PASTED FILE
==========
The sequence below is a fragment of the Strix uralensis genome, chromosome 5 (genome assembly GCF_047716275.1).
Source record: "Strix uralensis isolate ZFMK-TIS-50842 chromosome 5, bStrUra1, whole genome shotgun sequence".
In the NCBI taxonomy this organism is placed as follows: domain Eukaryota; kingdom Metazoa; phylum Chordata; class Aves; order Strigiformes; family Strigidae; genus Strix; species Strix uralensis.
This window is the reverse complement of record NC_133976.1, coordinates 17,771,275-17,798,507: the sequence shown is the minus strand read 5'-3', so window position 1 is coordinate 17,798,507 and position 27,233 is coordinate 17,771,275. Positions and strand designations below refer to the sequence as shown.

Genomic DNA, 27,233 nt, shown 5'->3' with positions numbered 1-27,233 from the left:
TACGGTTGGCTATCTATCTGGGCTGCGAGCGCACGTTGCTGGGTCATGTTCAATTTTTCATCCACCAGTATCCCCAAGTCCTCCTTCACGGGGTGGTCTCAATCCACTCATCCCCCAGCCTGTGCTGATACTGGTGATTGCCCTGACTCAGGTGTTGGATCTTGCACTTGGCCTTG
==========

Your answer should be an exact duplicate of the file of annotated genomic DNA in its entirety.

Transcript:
The sequence below is a fragment of the Strix uralensis genome, chromosome 5 (genome assembly GCF_047716275.1).
Source record: "Strix uralensis isolate ZFMK-TIS-50842 chromosome 5, bStrUra1, whole genome shotgun sequence".
In the NCBI taxonomy this organism is placed as follows: domain Eukaryota; kingdom Metazoa; phylum Chordata; class Aves; order Strigiformes; family Strigidae; genus Strix; species Strix uralensis.
This window is the reverse complement of record NC_133976.1, coordinates 17,771,275-17,798,507: the sequence shown is the minus strand read 5'-3', so window position 1 is coordinate 17,798,507 and position 27,233 is coordinate 17,771,275. Positions and strand designations below refer to the sequence as shown.

Genomic DNA, 27,233 nt, shown 5'->3' with positions numbered 1-27,233 from the left:
TACGGTTGGCTATCTATCTGGGCTGCGAGCGCACGTTGCTGGGTCATGTTCAATTTTTCATCCACCAGTATCCCCAAGTCCTCCTTCACGGGGTGGTCTCAATCCACTCATCCCCCAGCCTGTGCTGATACTGGTGATTGCCCTGACTCAGGTGTTGGATCTTGCACTTGGCCTTG